Vous êtes sur la page 1sur 4


5 (1997)

The Lombardi Sweep

The Signature Play of the Green Bay Dynasty, It Symbolized An

By Ed Gruver

"Starr hands off to Hornung, sweep to the left side, he's got some blocks... He's at the five, cuts into the
end zone for the touchdown! Forrest Gregg cleared the way with a beautiful block, the two guards, Jerry
Kramer and Fuzzy Thurston, did a great job of pulling, and there you saw the Green Bay Packers Power

For nearly a decade, the Green Bay Packers' Power Sweep was the dominant play in pro football. It was
the signature play of Vince Lombardi's offensive scheme, and anyone who watched the NFL on CBS in
the 1960s heard sportscaster Ray Scott make calls, like the one above from the 1965 championship
against Cleveland, numerous times.

The Lombardi Sweep was as much a part of the NFL landscape in the 1960s as a Jimmy Brown pitchout
or a John Unitas sideline pass to Raymond Berry, and the Packers rode their number one running play to
five NFL titles and victories in the first two Super Bowls.

Like most Lombardi plays, the sweep relied on a minimum of deception but a maximum of effort.

The pulling guards formed a convoy around end, with the lead guard taking out the cornerback and the
offside guard picking up the middle linebacker or outside linebacker. The center executed a cutoff block
on the defensive tackle, and the onside offensive tackle popped the defensive end and then sealed off
the middle linebacker. The blocking back lead the ballcarrier into the hole with a down block on the
defensive end, and the tight end drove the outside linebacker in the direction he wanted to go. If the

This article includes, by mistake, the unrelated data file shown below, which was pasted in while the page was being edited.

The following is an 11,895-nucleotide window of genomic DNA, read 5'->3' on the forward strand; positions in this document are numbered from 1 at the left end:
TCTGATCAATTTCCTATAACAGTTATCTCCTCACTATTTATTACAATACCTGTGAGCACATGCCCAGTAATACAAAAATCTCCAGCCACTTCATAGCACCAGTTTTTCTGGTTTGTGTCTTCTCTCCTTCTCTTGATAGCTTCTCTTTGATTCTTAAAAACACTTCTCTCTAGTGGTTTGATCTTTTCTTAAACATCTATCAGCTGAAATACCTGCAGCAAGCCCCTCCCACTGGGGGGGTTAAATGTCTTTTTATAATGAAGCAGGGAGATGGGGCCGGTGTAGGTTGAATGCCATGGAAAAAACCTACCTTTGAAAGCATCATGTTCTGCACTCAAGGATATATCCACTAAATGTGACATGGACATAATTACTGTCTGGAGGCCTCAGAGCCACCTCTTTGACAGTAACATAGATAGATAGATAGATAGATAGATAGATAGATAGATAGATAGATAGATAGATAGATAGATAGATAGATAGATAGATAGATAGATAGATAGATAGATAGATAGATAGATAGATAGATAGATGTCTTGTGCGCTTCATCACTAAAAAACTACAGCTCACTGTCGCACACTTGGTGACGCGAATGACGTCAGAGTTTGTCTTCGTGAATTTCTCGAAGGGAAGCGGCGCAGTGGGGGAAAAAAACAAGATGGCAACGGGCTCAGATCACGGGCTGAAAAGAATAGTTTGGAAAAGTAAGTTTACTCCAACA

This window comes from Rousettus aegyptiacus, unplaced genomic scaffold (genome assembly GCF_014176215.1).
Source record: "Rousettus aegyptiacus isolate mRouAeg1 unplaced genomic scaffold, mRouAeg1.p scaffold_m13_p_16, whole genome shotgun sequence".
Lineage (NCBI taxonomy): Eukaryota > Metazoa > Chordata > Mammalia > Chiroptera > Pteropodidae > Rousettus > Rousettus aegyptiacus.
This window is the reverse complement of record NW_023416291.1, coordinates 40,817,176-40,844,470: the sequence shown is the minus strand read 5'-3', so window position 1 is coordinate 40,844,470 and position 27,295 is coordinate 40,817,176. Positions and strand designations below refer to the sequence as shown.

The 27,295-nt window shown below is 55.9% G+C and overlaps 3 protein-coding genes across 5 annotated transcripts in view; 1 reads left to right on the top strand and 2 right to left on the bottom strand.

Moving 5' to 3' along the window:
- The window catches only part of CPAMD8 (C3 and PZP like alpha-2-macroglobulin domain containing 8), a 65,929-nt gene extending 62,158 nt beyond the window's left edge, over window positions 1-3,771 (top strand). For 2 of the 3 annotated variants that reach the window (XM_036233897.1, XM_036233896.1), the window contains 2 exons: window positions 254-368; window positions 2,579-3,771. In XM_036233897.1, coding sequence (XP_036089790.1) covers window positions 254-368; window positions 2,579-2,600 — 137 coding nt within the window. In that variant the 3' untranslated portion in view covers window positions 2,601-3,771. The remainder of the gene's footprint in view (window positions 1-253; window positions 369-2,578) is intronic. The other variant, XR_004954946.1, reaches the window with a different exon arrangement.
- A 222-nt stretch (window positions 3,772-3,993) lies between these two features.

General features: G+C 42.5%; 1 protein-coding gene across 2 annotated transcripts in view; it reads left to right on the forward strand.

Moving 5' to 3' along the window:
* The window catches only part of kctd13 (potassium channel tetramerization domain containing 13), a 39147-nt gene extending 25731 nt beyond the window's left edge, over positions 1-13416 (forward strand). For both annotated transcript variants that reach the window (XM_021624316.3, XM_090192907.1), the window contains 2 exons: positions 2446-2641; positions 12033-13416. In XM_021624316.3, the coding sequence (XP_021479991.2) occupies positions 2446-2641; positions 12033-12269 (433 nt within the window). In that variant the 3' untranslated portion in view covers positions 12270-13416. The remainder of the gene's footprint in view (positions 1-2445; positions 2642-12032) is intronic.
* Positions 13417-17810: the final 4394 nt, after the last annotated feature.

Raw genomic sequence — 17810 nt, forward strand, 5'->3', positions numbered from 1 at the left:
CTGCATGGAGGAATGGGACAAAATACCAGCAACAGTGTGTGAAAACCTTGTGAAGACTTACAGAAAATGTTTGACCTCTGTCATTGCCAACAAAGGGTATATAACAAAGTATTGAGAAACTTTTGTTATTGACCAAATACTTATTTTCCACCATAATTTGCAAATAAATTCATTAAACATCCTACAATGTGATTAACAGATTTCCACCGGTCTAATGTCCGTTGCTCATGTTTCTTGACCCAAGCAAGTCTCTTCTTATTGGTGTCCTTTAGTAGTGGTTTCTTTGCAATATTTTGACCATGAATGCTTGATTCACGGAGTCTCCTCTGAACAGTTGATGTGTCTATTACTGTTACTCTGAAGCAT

linebacker made an inside move, the tight end rode him in that direction and the runner hit outside. If the
linebacker went outside, the tight end moved with him and the runner cut inside.

Because of the option blocking of the tight end and the runner's ability to cut inside or outside, the sweep
was really two plays in one. Three, if you add the extra dimension of the halfback option pass off the
sweep action.

What it was most however, was a four-yards-and-a-cloud-of- dust play perfectly suited to Green Bay's
ball-control offense.

"There is nothing spectacular about it," Lombardi once said of his sweep. "It's just a yard gainer. But on
that sideline, when the sweep starts to develop, you can hear those linebackers and defensive backs
yelling, ‘Sweep!' ‘Sweep!' and almost see their eyes pop as those guards turn upfield after them... It's my
number one play because it requires all eleven men to play as one to make it succeed, and that's what
‘team' means."

Halfback Paul Hornung, like his running mate fullback Jim Taylor, was a big but mobile back perfectly
suited to run the Lombardi Sweep. Though neither was particularly fast, both Hornung and Taylor were
quick, intelligent backs who excelled at running under control, that is, reading the blocks of the pulling
guards in front of them and then hitting the right hole.

THE COFFIN CORNER: Vol. 19, No. 5 (1997)
"It made everybody work as a team," Hornung said of the sweep. "It gave everybody enough
responsibility that you took it upon yourself to do the best you could. And it became the best play in

The Packer Sweep was unspectacular, yet so successful, that even rival coaches acknowledged a
grudging admiration for it.

"That sweep worked because everybody on the team did his job," the late Don McCafferty once said.
Having been an assistant coach with the Detroit Lions and later head coach of the Baltimore Colts,
McCafferty had plenty of opportunites to view the Packer Sweep up close.

"The Packers had great players," McCafferty added. "The guards were superb, the running backs, the
quarterback. It was merely execution, and the defenses were the ones to get executed. Mysterious? Not
a chance. Just too damn good."

In the Packer playbook, the sweep was known as "49" when run to the right; "28" when run to the left. To
opponents however, it didn't much matter to which side the play went. When quarterback Bart Starr bent
low in the Green Bay huddle and called out, "Fire, Brown Right, 49 Sweep, zone blocking, on two", the
Packers broke from the huddle exuding confidence.